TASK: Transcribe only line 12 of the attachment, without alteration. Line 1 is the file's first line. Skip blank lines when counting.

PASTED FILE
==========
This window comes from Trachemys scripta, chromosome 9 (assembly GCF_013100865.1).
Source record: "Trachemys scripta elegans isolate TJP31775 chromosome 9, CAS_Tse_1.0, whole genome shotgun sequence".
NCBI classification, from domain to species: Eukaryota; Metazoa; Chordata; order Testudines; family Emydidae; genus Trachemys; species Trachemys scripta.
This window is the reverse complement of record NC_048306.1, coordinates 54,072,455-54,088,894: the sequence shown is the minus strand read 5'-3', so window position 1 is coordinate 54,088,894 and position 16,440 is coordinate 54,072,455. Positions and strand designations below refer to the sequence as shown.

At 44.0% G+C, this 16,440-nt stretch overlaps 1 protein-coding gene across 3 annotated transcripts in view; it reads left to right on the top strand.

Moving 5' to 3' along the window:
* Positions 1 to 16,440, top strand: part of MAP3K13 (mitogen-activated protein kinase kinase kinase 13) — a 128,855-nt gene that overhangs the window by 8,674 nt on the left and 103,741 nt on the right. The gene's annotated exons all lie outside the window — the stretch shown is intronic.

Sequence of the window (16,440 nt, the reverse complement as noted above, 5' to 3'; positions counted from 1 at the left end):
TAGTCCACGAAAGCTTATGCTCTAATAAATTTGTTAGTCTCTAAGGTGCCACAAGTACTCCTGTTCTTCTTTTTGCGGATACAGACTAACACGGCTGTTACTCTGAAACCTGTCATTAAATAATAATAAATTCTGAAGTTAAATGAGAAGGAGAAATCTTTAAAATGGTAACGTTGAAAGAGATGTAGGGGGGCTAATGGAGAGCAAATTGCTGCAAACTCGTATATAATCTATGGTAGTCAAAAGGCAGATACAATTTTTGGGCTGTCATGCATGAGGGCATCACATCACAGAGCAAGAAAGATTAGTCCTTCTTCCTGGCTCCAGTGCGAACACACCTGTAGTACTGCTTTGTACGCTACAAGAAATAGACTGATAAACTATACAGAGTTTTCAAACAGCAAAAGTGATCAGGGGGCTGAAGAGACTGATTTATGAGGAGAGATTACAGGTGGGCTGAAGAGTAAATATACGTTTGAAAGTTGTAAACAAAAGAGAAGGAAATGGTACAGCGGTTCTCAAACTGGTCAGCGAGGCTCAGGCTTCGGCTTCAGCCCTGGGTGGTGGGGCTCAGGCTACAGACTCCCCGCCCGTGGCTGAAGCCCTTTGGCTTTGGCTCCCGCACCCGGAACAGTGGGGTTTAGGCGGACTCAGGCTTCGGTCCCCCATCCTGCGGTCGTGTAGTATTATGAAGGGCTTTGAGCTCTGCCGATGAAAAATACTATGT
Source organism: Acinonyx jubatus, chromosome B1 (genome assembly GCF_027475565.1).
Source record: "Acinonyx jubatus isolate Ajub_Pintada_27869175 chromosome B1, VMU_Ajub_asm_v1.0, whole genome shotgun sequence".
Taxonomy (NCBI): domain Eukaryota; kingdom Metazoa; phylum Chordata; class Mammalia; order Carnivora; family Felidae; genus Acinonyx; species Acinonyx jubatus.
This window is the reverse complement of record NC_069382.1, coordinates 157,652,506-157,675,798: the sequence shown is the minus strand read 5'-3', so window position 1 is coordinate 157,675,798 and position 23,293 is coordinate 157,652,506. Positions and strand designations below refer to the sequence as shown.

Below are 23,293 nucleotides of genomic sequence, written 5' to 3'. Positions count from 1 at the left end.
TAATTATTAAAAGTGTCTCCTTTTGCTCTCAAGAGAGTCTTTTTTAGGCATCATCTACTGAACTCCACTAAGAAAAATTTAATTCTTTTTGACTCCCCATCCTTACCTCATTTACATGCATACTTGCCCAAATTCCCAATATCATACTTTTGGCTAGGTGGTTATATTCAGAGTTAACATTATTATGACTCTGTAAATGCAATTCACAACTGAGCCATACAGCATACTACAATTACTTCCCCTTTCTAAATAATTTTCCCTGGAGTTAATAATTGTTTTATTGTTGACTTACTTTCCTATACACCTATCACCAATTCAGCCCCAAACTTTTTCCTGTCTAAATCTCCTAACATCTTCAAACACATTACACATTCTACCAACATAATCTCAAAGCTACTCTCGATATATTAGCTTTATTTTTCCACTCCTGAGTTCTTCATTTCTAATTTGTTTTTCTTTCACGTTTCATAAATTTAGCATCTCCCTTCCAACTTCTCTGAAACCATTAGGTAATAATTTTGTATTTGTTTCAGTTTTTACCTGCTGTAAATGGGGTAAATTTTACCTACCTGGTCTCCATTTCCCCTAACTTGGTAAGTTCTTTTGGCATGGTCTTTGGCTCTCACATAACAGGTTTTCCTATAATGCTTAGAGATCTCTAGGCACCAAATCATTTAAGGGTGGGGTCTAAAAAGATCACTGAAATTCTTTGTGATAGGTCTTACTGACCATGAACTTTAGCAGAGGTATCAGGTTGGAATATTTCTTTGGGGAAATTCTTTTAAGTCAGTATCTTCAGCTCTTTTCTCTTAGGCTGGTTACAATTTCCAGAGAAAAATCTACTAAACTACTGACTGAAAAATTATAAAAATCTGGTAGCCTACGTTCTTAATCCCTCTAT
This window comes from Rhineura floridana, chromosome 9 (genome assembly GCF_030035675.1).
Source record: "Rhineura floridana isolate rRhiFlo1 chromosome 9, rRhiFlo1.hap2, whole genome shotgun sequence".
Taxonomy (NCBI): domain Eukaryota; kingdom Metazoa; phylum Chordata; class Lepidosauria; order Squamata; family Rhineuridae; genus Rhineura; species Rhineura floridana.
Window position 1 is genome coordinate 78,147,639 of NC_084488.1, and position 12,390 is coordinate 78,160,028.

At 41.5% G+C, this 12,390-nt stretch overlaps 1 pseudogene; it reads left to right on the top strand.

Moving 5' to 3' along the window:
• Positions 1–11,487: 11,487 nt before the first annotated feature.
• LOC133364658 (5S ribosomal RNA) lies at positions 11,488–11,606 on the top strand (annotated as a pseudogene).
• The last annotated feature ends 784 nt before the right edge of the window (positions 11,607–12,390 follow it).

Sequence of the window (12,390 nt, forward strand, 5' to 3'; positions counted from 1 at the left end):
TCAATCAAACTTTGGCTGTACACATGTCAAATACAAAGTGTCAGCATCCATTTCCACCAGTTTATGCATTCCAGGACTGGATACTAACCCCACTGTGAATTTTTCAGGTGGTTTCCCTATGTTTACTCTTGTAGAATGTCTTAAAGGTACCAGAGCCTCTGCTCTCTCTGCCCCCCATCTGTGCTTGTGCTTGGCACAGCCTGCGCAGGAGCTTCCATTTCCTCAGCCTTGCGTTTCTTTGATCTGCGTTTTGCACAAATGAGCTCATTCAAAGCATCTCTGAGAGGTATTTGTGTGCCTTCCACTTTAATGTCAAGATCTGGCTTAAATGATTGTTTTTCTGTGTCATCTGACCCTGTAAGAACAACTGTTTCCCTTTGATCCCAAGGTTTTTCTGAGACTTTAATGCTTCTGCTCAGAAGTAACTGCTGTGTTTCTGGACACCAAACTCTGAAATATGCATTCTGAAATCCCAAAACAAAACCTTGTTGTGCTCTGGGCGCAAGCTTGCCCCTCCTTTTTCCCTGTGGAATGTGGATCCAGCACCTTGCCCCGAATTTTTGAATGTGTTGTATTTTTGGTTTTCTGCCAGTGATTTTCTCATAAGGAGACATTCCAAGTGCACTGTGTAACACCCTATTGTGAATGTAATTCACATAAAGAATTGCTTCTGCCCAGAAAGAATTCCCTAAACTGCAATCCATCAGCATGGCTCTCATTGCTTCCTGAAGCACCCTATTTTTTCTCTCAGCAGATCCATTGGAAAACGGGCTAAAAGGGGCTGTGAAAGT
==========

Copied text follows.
Taxonomy (NCBI): domain Eukaryota; kingdom Metazoa; phylum Chordata; class Mammalia; order Carnivora; family Felidae; genus Acinonyx; species Acinonyx jubatus.